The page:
The most recent government update has revealed the conditional changes to the current lockdown. While the easing of restrictions may bring relief, many are still left vulnerable to a lack of information and advice.
As the media interpret and predict on potential timelines of the new normal, advice can become confusing for anyone. But what if you didn’t speak English?
It has already been widely reported that ethnic minorities are making up a higher percentage of COVID-19 cases.  This is devastating to hear. Resultantly, there is a need to translate and interpret information for those who need it. Also, the response must include working to stop the spread of misinformation and inaccurate reporting.
The way information is represented will also factor in how well it is understood. If you cannot read English, blocks of text will be harder to understand than images and graphs conveying visual ideas. However, there is still an uncomfortable amount of room that allows for misinterpreting. The only true way to prevent misinformation in other languages and throughout non-English speaking communities is via accurate translation and interpreting.
How government authorities have tackled COVID-19 messaging
Of course, the sudden rise and quick responses required to battle COVID-19 has put a strain across all essential services. They must be certain they are releasing accurate information and taking safety measures at an incredible pace. In many ways, public sector bodies have done amazing jobs in this. However, there is, of course, the challenge of quickly and effectively communicating any changes and new information.
DA Languages has the expertise and skills accumulated over 20 years of working with the NHS, local councils and central government. We have continued to and are proud to support our clients throughout the COVID-19 pandemic. In a remote working world, we have worked at translating all necessary information whilst providing telephone and video interpreting.
Who is vulnerable to poor accessibility?
Many areas of concern are within mental health and domestic abuse with vulnerable members of society potentially staying in toxic and damaging situations. Refugees are more likely to suffer PTSD, anxiety and depression as they experience marginalisation and inability to access services and support. One major factor in this is due to language barriers. Furthermore, there has been an increase in domestic abuse cases throughout the UK. Of course, this is still not to say that all cases are being reported.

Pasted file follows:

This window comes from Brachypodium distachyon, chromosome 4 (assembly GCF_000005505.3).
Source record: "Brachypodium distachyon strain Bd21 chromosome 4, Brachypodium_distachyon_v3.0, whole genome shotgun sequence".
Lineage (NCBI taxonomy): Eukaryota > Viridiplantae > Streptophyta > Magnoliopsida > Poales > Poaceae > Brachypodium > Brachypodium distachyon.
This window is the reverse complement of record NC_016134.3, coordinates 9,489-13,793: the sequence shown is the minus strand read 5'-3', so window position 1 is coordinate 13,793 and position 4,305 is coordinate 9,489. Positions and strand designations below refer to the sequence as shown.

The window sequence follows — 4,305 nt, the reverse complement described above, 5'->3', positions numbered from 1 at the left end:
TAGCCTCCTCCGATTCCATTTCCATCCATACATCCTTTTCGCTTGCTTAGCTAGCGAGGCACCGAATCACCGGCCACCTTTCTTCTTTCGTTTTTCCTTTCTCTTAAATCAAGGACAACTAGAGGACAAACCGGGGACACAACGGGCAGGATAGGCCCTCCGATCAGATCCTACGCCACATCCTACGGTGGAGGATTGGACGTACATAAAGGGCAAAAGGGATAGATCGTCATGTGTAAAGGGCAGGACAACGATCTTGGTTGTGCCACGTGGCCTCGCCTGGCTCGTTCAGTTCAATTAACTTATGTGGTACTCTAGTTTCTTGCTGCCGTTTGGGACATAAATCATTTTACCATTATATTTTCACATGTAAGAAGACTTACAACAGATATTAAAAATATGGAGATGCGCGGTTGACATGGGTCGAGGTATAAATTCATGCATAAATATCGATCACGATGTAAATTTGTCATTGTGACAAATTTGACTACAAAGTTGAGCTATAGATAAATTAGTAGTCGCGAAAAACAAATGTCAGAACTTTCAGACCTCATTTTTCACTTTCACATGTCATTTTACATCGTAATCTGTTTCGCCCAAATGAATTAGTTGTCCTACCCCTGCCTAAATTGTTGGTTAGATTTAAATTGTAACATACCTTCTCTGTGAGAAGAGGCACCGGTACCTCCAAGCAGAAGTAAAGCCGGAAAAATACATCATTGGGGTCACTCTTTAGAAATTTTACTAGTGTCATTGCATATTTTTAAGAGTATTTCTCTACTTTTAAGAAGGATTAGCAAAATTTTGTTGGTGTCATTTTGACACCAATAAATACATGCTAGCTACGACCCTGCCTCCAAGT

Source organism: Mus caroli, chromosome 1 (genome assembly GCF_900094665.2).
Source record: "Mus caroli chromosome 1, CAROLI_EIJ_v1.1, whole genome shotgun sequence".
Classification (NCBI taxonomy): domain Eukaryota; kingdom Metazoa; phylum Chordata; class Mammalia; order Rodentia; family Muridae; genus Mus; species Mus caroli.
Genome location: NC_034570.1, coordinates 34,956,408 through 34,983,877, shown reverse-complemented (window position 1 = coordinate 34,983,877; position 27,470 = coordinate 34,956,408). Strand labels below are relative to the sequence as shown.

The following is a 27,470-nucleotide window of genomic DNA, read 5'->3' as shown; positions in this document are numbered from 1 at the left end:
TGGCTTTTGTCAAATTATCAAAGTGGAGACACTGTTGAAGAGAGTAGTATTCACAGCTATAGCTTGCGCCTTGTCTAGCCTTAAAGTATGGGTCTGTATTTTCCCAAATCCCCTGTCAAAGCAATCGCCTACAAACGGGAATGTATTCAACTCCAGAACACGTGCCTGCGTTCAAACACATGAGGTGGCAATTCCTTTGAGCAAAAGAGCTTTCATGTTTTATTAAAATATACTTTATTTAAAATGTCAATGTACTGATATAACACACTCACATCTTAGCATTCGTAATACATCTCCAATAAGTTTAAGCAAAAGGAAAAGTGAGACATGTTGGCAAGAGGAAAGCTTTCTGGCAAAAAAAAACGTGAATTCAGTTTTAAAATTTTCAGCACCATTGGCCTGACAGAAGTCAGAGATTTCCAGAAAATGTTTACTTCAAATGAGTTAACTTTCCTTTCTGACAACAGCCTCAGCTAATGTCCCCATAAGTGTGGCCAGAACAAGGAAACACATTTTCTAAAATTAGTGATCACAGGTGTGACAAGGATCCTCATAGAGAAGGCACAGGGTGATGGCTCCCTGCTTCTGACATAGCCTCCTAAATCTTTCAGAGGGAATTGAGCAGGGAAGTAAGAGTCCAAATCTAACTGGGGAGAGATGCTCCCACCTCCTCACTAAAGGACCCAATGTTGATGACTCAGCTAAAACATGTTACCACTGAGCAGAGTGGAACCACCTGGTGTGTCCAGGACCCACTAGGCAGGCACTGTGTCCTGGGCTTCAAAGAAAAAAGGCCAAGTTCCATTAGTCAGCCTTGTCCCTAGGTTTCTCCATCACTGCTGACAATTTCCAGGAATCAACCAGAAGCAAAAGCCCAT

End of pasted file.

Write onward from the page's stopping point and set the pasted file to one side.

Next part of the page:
Access to services and information is of vital importance for all in the UK and across the globe. This is not only for right now but into our society’s future. One aspect COVID-19 has highlighted is how there need to be more multilingual resources available, as well as more support for non-English speakers and the Deaf/Hard of Hearing communities.
DA Languages is proud to support in many ways to support non-English speakers accessing the services they need. Our services see professionals help end-users in need, unhindered by language barriers. We have continued to innovate our services during this period.
Translation has played a major role in our support to our clients. The translation of FAQs, informational posters and leaflets and websites, for example, helps organisations not be overload of calls. This is because all information end-users need is readily available to them through these translated materials.
Additionally, when searching for information, a non-English speaker can watch a video subtitled in their langauge. These can answer their questions, provide support and help relieve any concerns.
Using interpreting to share vital government guidance information
Telephone interpreting has seen increased demand over the past couple of months, and DA Languages was more than prepared for. This service allows for anonymity and provides excellent support for helplines and charitable causes as it is available 24/7.
Telephone interpreting is a great service for when you need to quickly access an interpreter. It can also be pre-booked for conference calls with up to 10 participants. This can be very useful when needing to discuss anything with a non-English speaking family over the phone.
Video interpreting has increased in usage as it works as the second-best alternative to face-to-face interpreting. Despite being apart, the end-user and the interpreter have the benefit of being able to see each other. Three-way video interpreting is great for longer appointments and when visual cues and communication are necessary. For example, when working with BSL and non-spoken end users, visual connection is essential.
Finally, we have seen an increase in face-to-face interpreting in some areas where it is safe to proceed with in-person bookings. Of course, DA Languages will continue to do everything possible to ensure the safety of our linguists and clients.
What’s next for government authority communication and accessibility?
In conclusion, COVID-19 has revealed areas across the UK in which language support can be improved.
DA Languages is proud of help organisations across the UK improve accessibility for non-English speakers and the Deaf/Hard of Hearing communities. During these strange times, it’s important to stick together and work as one to help everyone get through this.
If you are interested in our services and how we can help support you email firstname.lastname@example.org.